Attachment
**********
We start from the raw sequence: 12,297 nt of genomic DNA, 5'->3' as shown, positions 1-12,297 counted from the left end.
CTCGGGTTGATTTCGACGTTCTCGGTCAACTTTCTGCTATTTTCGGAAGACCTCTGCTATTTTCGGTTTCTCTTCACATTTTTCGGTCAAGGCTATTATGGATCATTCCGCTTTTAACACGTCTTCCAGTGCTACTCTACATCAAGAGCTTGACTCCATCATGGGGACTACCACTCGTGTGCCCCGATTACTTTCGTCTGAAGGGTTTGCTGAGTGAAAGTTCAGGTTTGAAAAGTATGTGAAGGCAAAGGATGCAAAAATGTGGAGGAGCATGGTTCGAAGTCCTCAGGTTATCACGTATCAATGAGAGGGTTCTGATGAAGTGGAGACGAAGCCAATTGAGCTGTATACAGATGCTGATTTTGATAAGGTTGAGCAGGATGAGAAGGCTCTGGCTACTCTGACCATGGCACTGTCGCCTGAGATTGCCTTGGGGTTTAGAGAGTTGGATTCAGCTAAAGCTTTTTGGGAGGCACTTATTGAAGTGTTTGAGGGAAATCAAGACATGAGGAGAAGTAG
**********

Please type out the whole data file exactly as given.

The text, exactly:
We start from the raw sequence: 12,297 nt of genomic DNA, 5'->3' as shown, positions 1-12,297 counted from the left end.
CTCGGGTTGATTTCGACGTTCTCGGTCAACTTTCTGCTATTTTCGGAAGACCTCTGCTATTTTCGGTTTCTCTTCACATTTTTCGGTCAAGGCTATTATGGATCATTCCGCTTTTAACACGTCTTCCAGTGCTACTCTACATCAAGAGCTTGACTCCATCATGGGGACTACCACTCGTGTGCCCCGATTACTTTCGTCTGAAGGGTTTGCTGAGTGAAAGTTCAGGTTTGAAAAGTATGTGAAGGCAAAGGATGCAAAAATGTGGAGGAGCATGGTTCGAAGTCCTCAGGTTATCACGTATCAATGAGAGGGTTCTGATGAAGTGGAGACGAAGCCAATTGAGCTGTATACAGATGCTGATTTTGATAAGGTTGAGCAGGATGAGAAGGCTCTGGCTACTCTGACCATGGCACTGTCGCCTGAGATTGCCTTGGGGTTTAGAGAGTTGGATTCAGCTAAAGCTTTTTGGGAGGCACTTATTGAAGTGTTTGAGGGAAATCAAGACATGAGGAGAAGTAG